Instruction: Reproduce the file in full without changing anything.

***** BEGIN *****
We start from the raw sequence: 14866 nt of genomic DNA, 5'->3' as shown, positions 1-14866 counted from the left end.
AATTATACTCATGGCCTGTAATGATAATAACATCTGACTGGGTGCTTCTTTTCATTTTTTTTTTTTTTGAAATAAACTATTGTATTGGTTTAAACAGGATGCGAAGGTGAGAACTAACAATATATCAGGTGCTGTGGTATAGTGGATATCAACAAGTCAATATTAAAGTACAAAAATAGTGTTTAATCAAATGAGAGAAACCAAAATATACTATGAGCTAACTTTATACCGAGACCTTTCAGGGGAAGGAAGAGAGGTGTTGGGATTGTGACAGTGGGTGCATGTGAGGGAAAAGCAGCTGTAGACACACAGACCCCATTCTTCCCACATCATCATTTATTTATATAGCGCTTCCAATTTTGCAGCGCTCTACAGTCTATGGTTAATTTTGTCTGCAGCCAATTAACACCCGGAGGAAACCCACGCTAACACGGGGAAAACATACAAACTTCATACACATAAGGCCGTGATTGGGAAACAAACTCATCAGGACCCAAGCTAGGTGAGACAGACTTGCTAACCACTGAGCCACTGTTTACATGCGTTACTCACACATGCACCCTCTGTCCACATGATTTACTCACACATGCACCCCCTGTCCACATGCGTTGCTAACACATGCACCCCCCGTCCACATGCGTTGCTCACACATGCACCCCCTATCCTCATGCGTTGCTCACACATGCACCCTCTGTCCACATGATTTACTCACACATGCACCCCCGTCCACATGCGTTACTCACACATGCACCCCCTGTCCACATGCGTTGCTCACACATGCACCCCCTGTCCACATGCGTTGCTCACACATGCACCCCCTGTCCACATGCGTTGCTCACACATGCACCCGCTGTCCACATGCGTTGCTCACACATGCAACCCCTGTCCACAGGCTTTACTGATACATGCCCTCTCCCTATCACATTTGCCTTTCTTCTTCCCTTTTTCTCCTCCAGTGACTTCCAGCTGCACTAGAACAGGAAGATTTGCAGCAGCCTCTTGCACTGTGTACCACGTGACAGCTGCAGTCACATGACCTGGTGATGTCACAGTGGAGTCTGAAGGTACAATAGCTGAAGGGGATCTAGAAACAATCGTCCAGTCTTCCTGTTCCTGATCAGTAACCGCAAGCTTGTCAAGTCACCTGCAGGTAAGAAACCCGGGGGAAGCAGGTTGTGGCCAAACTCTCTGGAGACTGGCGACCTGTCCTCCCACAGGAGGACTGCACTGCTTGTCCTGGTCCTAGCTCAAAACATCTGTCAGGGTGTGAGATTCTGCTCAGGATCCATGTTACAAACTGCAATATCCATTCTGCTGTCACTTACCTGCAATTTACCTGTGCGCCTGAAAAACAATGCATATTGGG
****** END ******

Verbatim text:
We start from the raw sequence: 14866 nt of genomic DNA, 5'->3' as shown, positions 1-14866 counted from the left end.
AATTATACTCATGGCCTGTAATGATAATAACATCTGACTGGGTGCTTCTTTTCATTTTTTTTTTTTTTGAAATAAACTATTGTATTGGTTTAAACAGGATGCGAAGGTGAGAACTAACAATATATCAGGTGCTGTGGTATAGTGGATATCAACAAGTCAATATTAAAGTACAAAAATAGTGTTTAATCAAATGAGAGAAACCAAAATATACTATGAGCTAACTTTATACCGAGACCTTTCAGGGGAAGGAAGAGAGGTGTTGGGATTGTGACAGTGGGTGCATGTGAGGGAAAAGCAGCTGTAGACACACAGACCCCATTCTTCCCACATCATCATTTATTTATATAGCGCTTCCAATTTTGCAGCGCTCTACAGTCTATGGTTAATTTTGTCTGCAGCCAATTAACACCCGGAGGAAACCCACGCTAACACGGGGAAAACATACAAACTTCATACACATAAGGCCGTGATTGGGAAACAAACTCATCAGGACCCAAGCTAGGTGAGACAGACTTGCTAACCACTGAGCCACTGTTTACATGCGTTACTCACACATGCACCCTCTGTCCACATGATTTACTCACACATGCACCCCCTGTCCACATGCGTTGCTAACACATGCACCCCCCGTCCACATGCGTTGCTCACACATGCACCCCCTATCCTCATGCGTTGCTCACACATGCACCCTCTGTCCACATGATTTACTCACACATGCACCCCCGTCCACATGCGTTACTCACACATGCACCCCCTGTCCACATGCGTTGCTCACACATGCACCCCCTGTCCACATGCGTTGCTCACACATGCACCCCCTGTCCACATGCGTTGCTCACACATGCACCCGCTGTCCACATGCGTTGCTCACACATGCAACCCCTGTCCACAGGCTTTACTGATACATGCCCTCTCCCTATCACATTTGCCTTTCTTCTTCCCTTTTTCTCCTCCAGTGACTTCCAGCTGCACTAGAACAGGAAGATTTGCAGCAGCCTCTTGCACTGTGTACCACGTGACAGCTGCAGTCACATGACCTGGTGATGTCACAGTGGAGTCTGAAGGTACAATAGCTGAAGGGGATCTAGAAACAATCGTCCAGTCTTCCTGTTCCTGATCAGTAACCGCAAGCTTGTCAAGTCACCTGCAGGTAAGAAACCCGGGGGAAGCAGGTTGTGGCCAAACTCTCTGGAGACTGGCGACCTGTCCTCCCACAGGAGGACTGCACTGCTTGTCCTGGTCCTAGCTCAAAACATCTGTCAGGGTGTGAGATTCTGCTCAGGATCCATGTTACAAACTGCAATATCCATTCTGCTGTCACTTACCTGCAATTTACCTGTGCGCCTGAAAAACAATGCATATTGGG